History of the Edelweiss Flower & Why We LOVE it!

From the well-known song, to it’s iconic and unique beauty, the Edelweiss flower is regarded in Switzerland as a national symbol and a common theme on Bavarian and Austrian trachten. This wonderful flower has a unique history.

Edelweiss is not really a flower as such, but a set of 500 to a thousand tiny florets grouped in several heads (between 2 and 10 of them) surrounded by 5 to 15 white velvety leaves, that’s fertilized by flies.
“The Edelweiss was adopted as a national symbol in the 19th century to give back some lustre to a nation that was looking a bit washed out,” says Didier Roguet, project head and keeper of the Botanical Garden in Geneva “but no-one knew that this little silvery and hairy flower would become a real alpine celebrity.”

Over the years the edelweiss has been used to decorate a large number of products made in Switzerland, from postcards to chocolate bars, from folk costumes to sun lotions, and from penknives to purses.

The original home of the Edelweiss is in the high plateau of the Himalayas and Siberia, but somehow my grandfather learned to grow the beautiful flower in his garden!

The plant “migrated” to Europe during the Quaternary ice ages. Today it is found in the alpine region of Switzerland, Italy, France, Austria, Germany, Spain, and the Balkans at an altitude between 1,500 and 3,000 metros.

“It can no longer be regarded as an endangered species, seeing as it has been cultivated in Valais since the 90s. But it is protected in almost all the countries where it grows,” explains Roguet.

“The star of the snows” as the Edelweiss is sometimes called, is also a reminder of a dark past. “The Edelweiss was the favorite flower of Adolf Hitler. For that reason it was used as a symbol by the Nazis,” says the curator of the “Edelweiss – Myths and Paradoxes” national exhibition, which was on display in 2011 in Geneva.

In 1935, the German Wehrmacht formed an alpine unit which used the flower as part of the insignia on its uniforms. Towards the end of the Second World War, however, the Edelweiss became the symbol of the German resistance against Nazism.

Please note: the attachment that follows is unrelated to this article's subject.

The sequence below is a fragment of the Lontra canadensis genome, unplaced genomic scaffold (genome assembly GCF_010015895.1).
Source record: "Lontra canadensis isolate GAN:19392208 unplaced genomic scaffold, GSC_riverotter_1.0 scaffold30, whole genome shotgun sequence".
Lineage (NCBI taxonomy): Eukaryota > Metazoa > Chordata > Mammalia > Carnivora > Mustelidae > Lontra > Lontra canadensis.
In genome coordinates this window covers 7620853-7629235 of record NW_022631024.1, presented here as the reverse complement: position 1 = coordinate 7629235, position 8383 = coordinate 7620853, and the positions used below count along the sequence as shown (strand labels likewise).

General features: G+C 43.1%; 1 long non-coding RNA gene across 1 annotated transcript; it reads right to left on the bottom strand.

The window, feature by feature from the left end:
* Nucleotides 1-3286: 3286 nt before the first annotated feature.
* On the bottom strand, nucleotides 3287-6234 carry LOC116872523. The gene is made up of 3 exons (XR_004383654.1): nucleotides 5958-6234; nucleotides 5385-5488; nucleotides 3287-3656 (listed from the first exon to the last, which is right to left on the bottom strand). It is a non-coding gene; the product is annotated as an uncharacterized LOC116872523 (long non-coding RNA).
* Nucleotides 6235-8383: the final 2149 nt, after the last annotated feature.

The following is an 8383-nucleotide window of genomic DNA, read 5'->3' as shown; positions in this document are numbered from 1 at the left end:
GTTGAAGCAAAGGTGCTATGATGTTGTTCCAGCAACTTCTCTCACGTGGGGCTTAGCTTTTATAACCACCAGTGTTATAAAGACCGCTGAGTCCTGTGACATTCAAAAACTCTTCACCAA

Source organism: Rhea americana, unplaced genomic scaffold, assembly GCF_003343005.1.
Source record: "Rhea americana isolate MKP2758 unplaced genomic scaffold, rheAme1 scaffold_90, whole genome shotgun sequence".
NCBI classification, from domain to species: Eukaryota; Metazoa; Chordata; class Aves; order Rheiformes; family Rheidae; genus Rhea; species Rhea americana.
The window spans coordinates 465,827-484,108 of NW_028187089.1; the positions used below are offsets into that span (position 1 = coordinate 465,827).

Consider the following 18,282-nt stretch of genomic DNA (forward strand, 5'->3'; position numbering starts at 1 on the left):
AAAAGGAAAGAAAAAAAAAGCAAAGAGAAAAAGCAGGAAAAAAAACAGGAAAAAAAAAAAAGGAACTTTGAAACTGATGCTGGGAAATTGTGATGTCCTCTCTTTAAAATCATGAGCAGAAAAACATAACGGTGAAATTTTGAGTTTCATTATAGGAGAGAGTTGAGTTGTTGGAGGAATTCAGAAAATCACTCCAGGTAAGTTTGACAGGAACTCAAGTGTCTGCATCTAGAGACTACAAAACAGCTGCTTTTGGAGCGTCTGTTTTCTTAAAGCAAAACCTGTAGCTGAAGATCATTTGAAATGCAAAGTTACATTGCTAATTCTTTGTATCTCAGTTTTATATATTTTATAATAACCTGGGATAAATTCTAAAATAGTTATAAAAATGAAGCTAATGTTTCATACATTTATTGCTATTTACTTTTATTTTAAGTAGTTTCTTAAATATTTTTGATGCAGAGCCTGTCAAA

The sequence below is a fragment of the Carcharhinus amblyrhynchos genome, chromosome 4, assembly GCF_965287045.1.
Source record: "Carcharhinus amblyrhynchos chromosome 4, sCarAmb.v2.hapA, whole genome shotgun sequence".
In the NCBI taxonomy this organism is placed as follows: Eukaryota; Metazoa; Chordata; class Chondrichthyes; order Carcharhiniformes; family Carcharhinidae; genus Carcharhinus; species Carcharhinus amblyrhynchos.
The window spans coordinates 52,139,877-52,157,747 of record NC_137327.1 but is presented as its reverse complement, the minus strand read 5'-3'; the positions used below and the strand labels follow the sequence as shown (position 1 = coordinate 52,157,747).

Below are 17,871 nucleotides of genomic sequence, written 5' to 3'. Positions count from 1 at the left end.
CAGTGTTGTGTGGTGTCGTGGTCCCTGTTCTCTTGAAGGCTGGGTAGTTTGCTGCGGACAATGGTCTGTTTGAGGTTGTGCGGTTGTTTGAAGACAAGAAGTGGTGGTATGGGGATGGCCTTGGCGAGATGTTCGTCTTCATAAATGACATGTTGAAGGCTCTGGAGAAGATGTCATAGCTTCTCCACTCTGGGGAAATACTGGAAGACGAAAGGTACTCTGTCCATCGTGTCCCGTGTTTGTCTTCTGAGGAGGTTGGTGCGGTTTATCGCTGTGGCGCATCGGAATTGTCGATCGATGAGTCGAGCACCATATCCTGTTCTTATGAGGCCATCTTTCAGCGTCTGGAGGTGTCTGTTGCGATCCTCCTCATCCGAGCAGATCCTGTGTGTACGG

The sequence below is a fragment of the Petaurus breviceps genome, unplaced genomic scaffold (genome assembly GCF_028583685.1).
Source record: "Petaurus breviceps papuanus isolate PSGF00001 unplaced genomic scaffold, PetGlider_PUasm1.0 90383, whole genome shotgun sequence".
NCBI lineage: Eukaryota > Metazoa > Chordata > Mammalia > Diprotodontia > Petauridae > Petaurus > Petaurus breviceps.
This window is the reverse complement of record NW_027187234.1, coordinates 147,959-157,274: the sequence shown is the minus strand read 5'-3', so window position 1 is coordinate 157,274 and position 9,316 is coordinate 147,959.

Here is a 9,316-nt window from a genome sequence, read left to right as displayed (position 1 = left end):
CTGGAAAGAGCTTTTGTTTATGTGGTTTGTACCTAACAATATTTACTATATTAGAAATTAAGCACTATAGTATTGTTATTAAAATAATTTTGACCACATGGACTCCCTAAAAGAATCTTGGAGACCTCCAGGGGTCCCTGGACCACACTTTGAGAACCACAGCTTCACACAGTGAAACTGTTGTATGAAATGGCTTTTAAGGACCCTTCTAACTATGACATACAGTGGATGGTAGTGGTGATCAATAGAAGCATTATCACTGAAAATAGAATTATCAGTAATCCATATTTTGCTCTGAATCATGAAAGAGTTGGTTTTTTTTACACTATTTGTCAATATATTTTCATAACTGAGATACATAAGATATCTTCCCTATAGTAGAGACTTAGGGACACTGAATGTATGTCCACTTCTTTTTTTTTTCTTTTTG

The “Edelweiss pirates” were groups of young workers who had turned against Nazism and were active as a kind of urban guerrillas against the regime. For English-speaking people, the famous “Edelweiss” song in The Sound of Music is also associated with patriotic resistance to Nazism.

Today the image of the Edelweiss continues to adorn many items to represent, Switzerland, Austria and Southern Germany. It is the logo for many trachten companies in Germany and it’s our icon too! The Rare Dirndl Edelweiss icon is a unique design taking the traditional shape of the flower and giving it a fresh, edgy street look.

The Rare Dirndl Edelweiss Icon
(designed by Sydney Musselman)
I’ve also created fun and unique Edelweiss clips that can be put in your hair, on your jacket, on your bag… wherever! Its a great little item and has a felt center that has the look and feel of a real Edelweiss!
The Edelweiss Clip on one of our Loose Knit Scarves!

Do you love the Edelweiss flower as much as I do?

Be sure to follow Rare Dirndl @raredirndl on Instagram and on Facebook because all this week I’ll be posting all the fun items with the Edelweiss on it that is either in my own apartment or in the Rare Dirndl Design Studio. I’d love for you to comment back via social media of all your Edelweiss things using #raredirndl and #myedelweiss! Maybe it’ll turn out to be a battle of the Edelweisses!!!


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